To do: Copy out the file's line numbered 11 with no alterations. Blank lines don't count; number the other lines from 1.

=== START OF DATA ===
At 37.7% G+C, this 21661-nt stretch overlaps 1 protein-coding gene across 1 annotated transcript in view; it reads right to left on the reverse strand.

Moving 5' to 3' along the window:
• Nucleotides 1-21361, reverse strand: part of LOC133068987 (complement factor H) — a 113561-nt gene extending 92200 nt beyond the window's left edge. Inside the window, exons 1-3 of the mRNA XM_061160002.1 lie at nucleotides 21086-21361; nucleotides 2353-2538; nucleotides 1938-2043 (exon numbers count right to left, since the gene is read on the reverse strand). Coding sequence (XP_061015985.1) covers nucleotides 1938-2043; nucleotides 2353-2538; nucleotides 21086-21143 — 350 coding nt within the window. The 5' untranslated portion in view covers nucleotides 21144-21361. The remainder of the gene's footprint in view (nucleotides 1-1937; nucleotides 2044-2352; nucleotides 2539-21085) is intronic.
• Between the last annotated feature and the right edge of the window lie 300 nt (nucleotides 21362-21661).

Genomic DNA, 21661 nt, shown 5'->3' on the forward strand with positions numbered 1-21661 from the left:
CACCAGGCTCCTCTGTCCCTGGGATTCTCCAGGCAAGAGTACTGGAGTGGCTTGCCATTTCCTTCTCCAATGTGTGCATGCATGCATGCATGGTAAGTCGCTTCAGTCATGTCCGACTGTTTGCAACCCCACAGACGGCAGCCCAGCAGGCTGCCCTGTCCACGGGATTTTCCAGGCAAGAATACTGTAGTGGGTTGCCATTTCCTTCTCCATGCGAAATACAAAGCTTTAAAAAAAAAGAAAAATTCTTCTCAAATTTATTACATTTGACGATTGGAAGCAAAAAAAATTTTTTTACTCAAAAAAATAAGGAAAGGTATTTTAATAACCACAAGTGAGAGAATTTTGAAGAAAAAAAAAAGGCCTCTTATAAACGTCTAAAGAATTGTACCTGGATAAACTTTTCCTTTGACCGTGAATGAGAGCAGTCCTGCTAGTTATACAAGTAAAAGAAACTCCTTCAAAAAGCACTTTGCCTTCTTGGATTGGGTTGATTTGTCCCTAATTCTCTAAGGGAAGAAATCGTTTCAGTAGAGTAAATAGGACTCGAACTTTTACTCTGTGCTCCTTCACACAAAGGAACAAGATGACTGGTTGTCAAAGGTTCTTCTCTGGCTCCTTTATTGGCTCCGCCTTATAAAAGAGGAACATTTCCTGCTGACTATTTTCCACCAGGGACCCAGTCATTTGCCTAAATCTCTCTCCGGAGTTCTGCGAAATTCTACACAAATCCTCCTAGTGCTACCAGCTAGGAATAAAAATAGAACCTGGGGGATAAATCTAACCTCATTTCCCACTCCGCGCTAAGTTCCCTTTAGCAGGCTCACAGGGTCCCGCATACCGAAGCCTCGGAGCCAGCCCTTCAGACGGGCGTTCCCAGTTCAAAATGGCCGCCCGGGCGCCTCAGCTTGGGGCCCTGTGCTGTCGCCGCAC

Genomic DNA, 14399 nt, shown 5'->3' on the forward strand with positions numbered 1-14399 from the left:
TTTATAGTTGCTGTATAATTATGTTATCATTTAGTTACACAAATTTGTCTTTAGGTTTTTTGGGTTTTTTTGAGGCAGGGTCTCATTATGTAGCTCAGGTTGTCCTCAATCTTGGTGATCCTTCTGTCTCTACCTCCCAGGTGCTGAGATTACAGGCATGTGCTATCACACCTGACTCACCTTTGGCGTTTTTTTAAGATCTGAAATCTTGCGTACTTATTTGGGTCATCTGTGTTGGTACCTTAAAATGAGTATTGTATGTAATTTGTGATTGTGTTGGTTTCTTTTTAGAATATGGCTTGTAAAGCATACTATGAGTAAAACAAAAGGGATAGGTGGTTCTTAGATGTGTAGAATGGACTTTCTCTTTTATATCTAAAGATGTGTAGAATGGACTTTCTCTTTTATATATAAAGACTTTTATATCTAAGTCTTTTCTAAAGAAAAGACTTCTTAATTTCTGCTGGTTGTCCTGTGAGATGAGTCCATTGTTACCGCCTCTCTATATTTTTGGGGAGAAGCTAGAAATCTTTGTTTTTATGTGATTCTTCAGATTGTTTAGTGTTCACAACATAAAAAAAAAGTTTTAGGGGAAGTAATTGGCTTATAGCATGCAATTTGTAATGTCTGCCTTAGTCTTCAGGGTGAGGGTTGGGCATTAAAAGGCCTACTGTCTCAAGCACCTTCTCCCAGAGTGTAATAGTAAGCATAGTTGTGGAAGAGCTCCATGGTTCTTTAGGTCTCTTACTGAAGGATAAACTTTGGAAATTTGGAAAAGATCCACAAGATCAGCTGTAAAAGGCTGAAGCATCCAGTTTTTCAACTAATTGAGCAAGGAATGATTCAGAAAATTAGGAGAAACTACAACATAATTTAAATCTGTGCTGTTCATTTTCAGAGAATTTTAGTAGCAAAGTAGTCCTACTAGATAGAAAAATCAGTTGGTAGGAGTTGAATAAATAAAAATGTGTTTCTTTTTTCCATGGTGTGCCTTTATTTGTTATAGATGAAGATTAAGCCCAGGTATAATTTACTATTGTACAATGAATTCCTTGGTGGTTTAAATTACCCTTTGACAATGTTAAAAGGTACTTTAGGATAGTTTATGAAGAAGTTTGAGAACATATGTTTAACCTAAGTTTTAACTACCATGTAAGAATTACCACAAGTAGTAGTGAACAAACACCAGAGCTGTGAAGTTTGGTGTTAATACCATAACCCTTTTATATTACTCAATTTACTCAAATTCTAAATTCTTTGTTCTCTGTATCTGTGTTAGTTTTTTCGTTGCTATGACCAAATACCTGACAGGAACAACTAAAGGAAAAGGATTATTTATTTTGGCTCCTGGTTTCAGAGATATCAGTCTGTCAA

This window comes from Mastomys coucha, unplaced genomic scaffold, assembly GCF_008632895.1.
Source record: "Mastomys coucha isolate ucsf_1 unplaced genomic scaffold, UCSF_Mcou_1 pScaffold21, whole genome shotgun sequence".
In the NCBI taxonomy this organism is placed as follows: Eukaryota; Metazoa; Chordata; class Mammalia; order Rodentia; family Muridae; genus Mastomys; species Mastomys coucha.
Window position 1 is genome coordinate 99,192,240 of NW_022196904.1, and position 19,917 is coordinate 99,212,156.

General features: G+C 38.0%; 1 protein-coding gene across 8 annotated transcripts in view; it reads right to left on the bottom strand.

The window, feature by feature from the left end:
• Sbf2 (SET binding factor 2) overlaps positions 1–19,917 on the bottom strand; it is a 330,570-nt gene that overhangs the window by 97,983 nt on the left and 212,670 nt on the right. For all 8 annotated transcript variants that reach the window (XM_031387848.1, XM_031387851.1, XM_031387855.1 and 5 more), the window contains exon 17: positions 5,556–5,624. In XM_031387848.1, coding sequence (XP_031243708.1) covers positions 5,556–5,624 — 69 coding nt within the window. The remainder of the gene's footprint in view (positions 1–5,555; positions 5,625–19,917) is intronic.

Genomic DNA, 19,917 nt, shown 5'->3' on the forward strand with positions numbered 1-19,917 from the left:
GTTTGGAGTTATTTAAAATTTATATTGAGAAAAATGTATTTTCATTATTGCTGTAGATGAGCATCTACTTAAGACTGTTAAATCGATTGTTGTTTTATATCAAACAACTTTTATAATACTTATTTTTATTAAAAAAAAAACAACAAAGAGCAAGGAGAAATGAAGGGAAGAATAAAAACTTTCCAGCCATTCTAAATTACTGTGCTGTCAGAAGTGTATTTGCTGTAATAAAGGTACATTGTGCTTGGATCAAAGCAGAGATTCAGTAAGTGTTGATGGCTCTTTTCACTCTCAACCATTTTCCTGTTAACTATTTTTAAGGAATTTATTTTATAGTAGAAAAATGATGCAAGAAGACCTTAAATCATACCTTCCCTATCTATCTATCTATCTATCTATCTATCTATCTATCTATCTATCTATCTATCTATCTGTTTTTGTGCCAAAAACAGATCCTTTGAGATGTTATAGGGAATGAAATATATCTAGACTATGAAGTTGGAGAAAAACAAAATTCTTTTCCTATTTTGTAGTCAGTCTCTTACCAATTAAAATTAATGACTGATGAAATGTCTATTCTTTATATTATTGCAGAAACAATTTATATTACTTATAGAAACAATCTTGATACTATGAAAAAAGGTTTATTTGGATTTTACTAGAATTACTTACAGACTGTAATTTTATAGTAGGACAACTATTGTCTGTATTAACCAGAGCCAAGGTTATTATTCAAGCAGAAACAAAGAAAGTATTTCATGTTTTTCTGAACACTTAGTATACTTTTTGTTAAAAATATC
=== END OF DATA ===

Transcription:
In the NCBI taxonomy this organism is placed as follows: Eukaryota; Metazoa; Chordata; class Mammalia; order Rodentia; family Muridae; genus Mastomys; species Mastomys coucha.